Help Desk is an arts-advice column that demystifies practices for artists, writers, curators, collectors, patrons, and the general public. Submit your questions anonymously here. All submissions become the property of Daily Serving. Help Desk is co-sponsored by KQED.org.
How valuable is an MFA these days and is it really worth the cost? I’ve spent the last two months researching schools and preparing applications for MFA programs in several different countries. (My partner’s job might require me to study abroad.) I would like the degree not because I am interested in teaching, but because I am interested in the intensity of a two-year program to cultivate solid research and focus on work amidst peers and access to faculty input. In some cases, however, the cost for international students is very high. I just took part in an artist residency that left me wondering: If I’m not that interested in teaching, is it really necessary to have the MFA, or could I have comparable experience with multiple residencies and save the money?
The answer to this question depends a lot on what kind of person you are. Do you like deadlines? Are you disciplined and self-motivated? If aliens were invading Earth in a month, would you voluntarily do hundreds of push-ups a day and build a tank out of junkyard cars in order to defeat them? Or are you like me, who would eat all the cookies I could put my hands on and then find a hole in which to quietly die? If your answer is the former, then perhaps you have the drive to create and execute an intense plan for self-education.
Here’s what the MFA is: two years of studio time interrupted by seminars, readings, papers, presentations, and bitch sessions with classmates over cheap drinks. It’s an artificial structure designed to cram as much as possible into your head in a very short time. Every day is intense, and even though it is a scaffolded ordeal, it is still much more self-directed than the typical undergraduate experience. In an MFA program, you have to create and think very deeply about creating at the same time, and this (plus all the hangovers you’ll suffer) is what makes it completely exhausting.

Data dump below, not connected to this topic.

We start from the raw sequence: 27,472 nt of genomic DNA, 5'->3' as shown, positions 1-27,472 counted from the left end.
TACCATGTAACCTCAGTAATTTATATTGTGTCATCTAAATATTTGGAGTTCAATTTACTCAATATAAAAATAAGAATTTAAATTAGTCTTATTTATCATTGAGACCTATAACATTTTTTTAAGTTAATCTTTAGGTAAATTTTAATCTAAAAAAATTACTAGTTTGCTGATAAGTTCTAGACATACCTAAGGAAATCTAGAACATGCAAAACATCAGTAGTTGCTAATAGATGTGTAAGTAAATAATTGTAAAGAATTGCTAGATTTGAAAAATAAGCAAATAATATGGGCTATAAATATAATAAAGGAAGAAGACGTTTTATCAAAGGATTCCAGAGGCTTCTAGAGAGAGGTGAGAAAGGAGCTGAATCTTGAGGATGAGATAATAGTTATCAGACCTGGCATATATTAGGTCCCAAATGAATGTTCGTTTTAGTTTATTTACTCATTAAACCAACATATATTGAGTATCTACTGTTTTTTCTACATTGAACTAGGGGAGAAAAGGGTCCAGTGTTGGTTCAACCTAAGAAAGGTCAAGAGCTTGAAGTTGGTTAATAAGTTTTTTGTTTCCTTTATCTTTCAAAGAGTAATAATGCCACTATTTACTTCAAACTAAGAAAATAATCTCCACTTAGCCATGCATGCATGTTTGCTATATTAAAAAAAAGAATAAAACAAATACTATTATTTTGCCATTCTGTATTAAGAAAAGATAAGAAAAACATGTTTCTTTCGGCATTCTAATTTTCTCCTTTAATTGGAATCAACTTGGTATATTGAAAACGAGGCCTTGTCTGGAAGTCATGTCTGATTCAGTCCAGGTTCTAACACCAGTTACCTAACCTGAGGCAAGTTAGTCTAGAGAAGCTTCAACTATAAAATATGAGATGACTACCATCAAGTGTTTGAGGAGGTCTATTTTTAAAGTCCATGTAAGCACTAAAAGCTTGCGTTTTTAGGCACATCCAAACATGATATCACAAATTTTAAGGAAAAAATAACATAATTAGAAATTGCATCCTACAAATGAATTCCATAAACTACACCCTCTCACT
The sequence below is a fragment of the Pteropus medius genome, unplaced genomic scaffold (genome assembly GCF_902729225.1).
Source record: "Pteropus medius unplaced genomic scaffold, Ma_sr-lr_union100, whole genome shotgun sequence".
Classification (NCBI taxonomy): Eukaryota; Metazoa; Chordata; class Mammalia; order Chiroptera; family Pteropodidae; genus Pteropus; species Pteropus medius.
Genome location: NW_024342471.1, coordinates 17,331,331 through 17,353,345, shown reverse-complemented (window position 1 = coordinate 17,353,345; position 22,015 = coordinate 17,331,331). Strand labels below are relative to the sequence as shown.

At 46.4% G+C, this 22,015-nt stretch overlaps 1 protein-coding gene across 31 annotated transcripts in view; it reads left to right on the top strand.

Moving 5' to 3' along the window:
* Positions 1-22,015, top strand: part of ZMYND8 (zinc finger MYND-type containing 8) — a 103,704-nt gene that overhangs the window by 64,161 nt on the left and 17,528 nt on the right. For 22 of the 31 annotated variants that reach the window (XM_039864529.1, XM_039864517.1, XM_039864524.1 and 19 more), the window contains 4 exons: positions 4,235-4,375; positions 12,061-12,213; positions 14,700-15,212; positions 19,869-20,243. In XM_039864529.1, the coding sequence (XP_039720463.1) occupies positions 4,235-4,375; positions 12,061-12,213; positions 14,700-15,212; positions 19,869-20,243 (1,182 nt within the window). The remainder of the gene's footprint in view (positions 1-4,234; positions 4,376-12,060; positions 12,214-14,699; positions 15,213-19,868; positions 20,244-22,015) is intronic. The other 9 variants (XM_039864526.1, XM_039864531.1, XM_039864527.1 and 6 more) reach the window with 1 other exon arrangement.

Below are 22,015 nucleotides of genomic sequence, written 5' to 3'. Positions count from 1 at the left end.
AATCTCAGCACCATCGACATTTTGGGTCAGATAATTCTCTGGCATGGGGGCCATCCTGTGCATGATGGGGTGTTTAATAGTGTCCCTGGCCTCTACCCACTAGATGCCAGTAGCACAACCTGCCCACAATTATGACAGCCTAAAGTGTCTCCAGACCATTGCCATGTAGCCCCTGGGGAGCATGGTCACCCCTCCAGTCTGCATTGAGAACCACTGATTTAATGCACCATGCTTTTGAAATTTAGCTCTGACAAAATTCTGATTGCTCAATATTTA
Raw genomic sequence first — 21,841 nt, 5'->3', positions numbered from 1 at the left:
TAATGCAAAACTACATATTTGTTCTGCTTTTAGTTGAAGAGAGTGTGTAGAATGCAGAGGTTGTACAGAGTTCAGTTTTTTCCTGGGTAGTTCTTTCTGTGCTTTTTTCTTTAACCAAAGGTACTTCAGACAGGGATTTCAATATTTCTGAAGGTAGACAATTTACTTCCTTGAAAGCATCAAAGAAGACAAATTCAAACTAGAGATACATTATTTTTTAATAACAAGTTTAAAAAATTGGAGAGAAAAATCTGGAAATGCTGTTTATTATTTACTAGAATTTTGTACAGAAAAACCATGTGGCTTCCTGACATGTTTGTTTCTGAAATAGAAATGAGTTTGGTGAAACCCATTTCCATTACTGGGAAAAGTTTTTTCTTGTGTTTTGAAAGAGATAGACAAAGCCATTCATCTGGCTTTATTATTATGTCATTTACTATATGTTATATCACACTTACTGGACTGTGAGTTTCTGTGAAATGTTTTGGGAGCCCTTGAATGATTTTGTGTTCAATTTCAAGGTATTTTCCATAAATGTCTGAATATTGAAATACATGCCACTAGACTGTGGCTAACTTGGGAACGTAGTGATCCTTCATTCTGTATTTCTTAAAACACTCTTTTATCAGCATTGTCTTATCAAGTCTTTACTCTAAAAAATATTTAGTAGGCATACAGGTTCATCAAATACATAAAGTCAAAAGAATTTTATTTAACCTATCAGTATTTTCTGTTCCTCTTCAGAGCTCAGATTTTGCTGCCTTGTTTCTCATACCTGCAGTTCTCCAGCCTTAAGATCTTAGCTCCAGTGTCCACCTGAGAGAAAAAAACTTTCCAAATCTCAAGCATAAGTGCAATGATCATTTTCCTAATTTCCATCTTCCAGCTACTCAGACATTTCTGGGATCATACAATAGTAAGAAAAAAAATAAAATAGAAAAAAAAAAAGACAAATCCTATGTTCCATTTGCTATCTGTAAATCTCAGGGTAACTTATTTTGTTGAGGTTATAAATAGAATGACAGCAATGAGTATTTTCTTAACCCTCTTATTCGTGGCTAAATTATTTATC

If you set out on your own, there are three main components to an MFA program that you’re going to have to try to replicate: studio time, coursework, and conversation. The first is easy if you’re at a series of residency programs, so let’s put this one aside.
The second component, coursework and research, is also not too difficult. Try to obtain the syllabi for the seminars you might take at an MFA program (many professors put their syllabi online), and follow along. Alternatively, you might look for online or distance-learning courses. If you opt to be on your own, you’re still going to have to spend some money on books and journals, and be aware that you won’t be replicating the actual experience of lectures and discussions unless you can make some kind of serious Žižek book club. If you’re diligent and have access to materials, you can educate yourself, but the downside of not being in an actual classroom is that you’re going to mispronounce the names of all the theorists.
The last part, the ongoing deep discussion that graduate school provides, is incredibly hard to replicate. Your peers at a residency program might be well educated and down to discuss theory and practice—or they might be using their residency time to take a vacation or get laid. You’ll have to find other ways to stimulate your intellect and get feedback on your work, and here’s where we circle around to diligence and motivation again. Will you have the confidence and drive to contact artists, writers, critics, and curators in your area to do studio visits? Do you have the administrative skills to contact these folks in advance if you are traveling to different residencies? Do you take rejection well?
If it’s intensity you want, then well-chosen residency programs can provide it. If you want an education, you can get most of the way there on your own by being disciplined and passionate. If you want to focus on discussion and critique, then you might consider another option, like a low-residency MFA or a self-created artists’ critique/study group. In the end, only you can answer the questions about value and cost because there are too many variables (we haven’t even discussed access to facilities, or making contacts, or having serious emotional sustenance for your work), but I support your desire for an independent education that doesn’t put you in a financial abyss. Check out some related questions that I’ve answered for Help Desk here and here. Good luck!